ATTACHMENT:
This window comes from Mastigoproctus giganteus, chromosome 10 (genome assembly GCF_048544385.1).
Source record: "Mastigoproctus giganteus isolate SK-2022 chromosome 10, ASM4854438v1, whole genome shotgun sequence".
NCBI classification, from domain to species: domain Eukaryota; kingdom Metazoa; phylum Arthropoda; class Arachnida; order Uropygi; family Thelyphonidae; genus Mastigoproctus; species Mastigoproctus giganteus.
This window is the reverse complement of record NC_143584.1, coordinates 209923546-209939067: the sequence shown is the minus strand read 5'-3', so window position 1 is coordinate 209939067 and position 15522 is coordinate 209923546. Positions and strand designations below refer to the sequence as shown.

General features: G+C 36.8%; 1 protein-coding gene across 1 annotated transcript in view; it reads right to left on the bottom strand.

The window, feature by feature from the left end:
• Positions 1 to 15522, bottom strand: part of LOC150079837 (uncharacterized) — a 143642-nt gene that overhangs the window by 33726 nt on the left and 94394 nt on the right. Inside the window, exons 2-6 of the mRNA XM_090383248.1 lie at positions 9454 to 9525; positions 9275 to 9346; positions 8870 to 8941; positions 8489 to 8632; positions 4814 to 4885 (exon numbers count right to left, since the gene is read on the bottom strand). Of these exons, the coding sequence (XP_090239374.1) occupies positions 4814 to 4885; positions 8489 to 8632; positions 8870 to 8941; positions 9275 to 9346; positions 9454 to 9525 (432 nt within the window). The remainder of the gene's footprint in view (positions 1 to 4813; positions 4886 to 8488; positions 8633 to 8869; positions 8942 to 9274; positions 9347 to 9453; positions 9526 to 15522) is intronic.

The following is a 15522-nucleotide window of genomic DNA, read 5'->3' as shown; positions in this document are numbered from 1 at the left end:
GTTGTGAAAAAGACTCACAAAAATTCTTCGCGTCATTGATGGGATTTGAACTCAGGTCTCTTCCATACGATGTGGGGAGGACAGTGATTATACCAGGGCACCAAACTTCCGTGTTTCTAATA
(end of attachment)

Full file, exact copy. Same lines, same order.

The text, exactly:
This window comes from Mastigoproctus giganteus, chromosome 10 (genome assembly GCF_048544385.1).
Source record: "Mastigoproctus giganteus isolate SK-2022 chromosome 10, ASM4854438v1, whole genome shotgun sequence".
NCBI classification, from domain to species: domain Eukaryota; kingdom Metazoa; phylum Arthropoda; class Arachnida; order Uropygi; family Thelyphonidae; genus Mastigoproctus; species Mastigoproctus giganteus.
This window is the reverse complement of record NC_143584.1, coordinates 209923546-209939067: the sequence shown is the minus strand read 5'-3', so window position 1 is coordinate 209939067 and position 15522 is coordinate 209923546. Positions and strand designations below refer to the sequence as shown.

General features: G+C 36.8%; 1 protein-coding gene across 1 annotated transcript in view; it reads right to left on the bottom strand.

The window, feature by feature from the left end:
• Positions 1 to 15522, bottom strand: part of LOC150079837 (uncharacterized) — a 143642-nt gene that overhangs the window by 33726 nt on the left and 94394 nt on the right. Inside the window, exons 2-6 of the mRNA XM_090383248.1 lie at positions 9454 to 9525; positions 9275 to 9346; positions 8870 to 8941; positions 8489 to 8632; positions 4814 to 4885 (exon numbers count right to left, since the gene is read on the bottom strand). Of these exons, the coding sequence (XP_090239374.1) occupies positions 4814 to 4885; positions 8489 to 8632; positions 8870 to 8941; positions 9275 to 9346; positions 9454 to 9525 (432 nt within the window). The remainder of the gene's footprint in view (positions 1 to 4813; positions 4886 to 8488; positions 8633 to 8869; positions 8942 to 9274; positions 9347 to 9453; positions 9526 to 15522) is intronic.

The following is a 15522-nucleotide window of genomic DNA, read 5'->3' as shown; positions in this document are numbered from 1 at the left end:
GTTGTGAAAAAGACTCACAAAAATTCTTCGCGTCATTGATGGGATTTGAACTCAGGTCTCTTCCATACGATGTGGGGAGGACAGTGATTATACCAGGGCACCAAACTTCCGTGTTTCTAATA